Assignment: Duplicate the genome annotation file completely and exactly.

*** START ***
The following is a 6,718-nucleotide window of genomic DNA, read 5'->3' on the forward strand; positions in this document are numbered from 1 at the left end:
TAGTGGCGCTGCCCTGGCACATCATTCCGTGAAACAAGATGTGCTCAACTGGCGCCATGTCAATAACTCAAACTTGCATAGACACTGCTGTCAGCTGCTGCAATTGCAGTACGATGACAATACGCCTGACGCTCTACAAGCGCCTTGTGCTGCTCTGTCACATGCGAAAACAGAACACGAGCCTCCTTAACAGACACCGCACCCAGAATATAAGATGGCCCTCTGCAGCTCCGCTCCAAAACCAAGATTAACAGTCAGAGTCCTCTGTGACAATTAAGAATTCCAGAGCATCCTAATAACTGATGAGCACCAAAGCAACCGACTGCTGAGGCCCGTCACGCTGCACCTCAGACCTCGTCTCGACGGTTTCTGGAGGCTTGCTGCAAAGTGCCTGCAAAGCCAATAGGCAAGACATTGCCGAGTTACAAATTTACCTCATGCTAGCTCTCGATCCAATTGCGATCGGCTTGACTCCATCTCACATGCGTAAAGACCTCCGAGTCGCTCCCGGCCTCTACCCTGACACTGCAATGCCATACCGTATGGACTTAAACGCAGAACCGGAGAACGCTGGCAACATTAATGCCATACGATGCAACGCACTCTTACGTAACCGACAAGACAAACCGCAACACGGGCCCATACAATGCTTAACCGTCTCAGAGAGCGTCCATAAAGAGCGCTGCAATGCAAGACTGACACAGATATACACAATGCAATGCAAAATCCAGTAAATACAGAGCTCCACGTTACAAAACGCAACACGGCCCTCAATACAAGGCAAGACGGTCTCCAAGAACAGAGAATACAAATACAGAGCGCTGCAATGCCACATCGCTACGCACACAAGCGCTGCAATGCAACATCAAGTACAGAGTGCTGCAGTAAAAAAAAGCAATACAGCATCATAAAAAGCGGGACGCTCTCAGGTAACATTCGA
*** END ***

The following is a 6,718-nucleotide window of genomic DNA, read 5'->3' on the forward strand; positions in this document are numbered from 1 at the left end:
TAGTGGCGCTGCCCTGGCACATCATTCCGTGAAACAAGATGTGCTCAACTGGCGCCATGTCAATAACTCAAACTTGCATAGACACTGCTGTCAGCTGCTGCAATTGCAGTACGATGACAATACGCCTGACGCTCTACAAGCGCCTTGTGCTGCTCTGTCACATGCGAAAACAGAACACGAGCCTCCTTAACAGACACCGCACCCAGAATATAAGATGGCCCTCTGCAGCTCCGCTCCAAAACCAAGATTAACAGTCAGAGTCCTCTGTGACAATTAAGAATTCCAGAGCATCCTAATAACTGATGAGCACCAAAGCAACCGACTGCTGAGGCCCGTCACGCTGCACCTCAGACCTCGTCTCGACGGTTTCTGGAGGCTTGCTGCAAAGTGCCTGCAAAGCCAATAGGCAAGACATTGCCGAGTTACAAATTTACCTCATGCTAGCTCTCGATCCAATTGCGATCGGCTTGACTCCATCTCACATGCGTAAAGACCTCCGAGTCGCTCCCGGCCTCTACCCTGACACTGCAATGCCATACCGTATGGACTTAAACGCAGAACCGGAGAACGCTGGCAACATTAATGCCATACGATGCAACGCACTCTTACGTAACCGACAAGACAAACCGCAACACGGGCCCATACAATGCTTAACCGTCTCAGAGAGCGTCCATAAAGAGCGCTGCAATGCAAGACTGACACAGATATACACAATGCAATGCAAAATCCAGTAAATACAGAGCTCCACGTTACAAAACGCAACACGGCCCTCAATACAAGGCAAGACGGTCTCCAAGAACAGAGAATACAAATACAGAGCGCTGCAATGCCACATCGCTACGCACACAAGCGCTGCAATGCAACATCAAGTACAGAGTGCTGCAGTAAAAAAAAGCAATACAGCATCATAAAAAGCGGGACGCTCTCAGGTAACATTCGA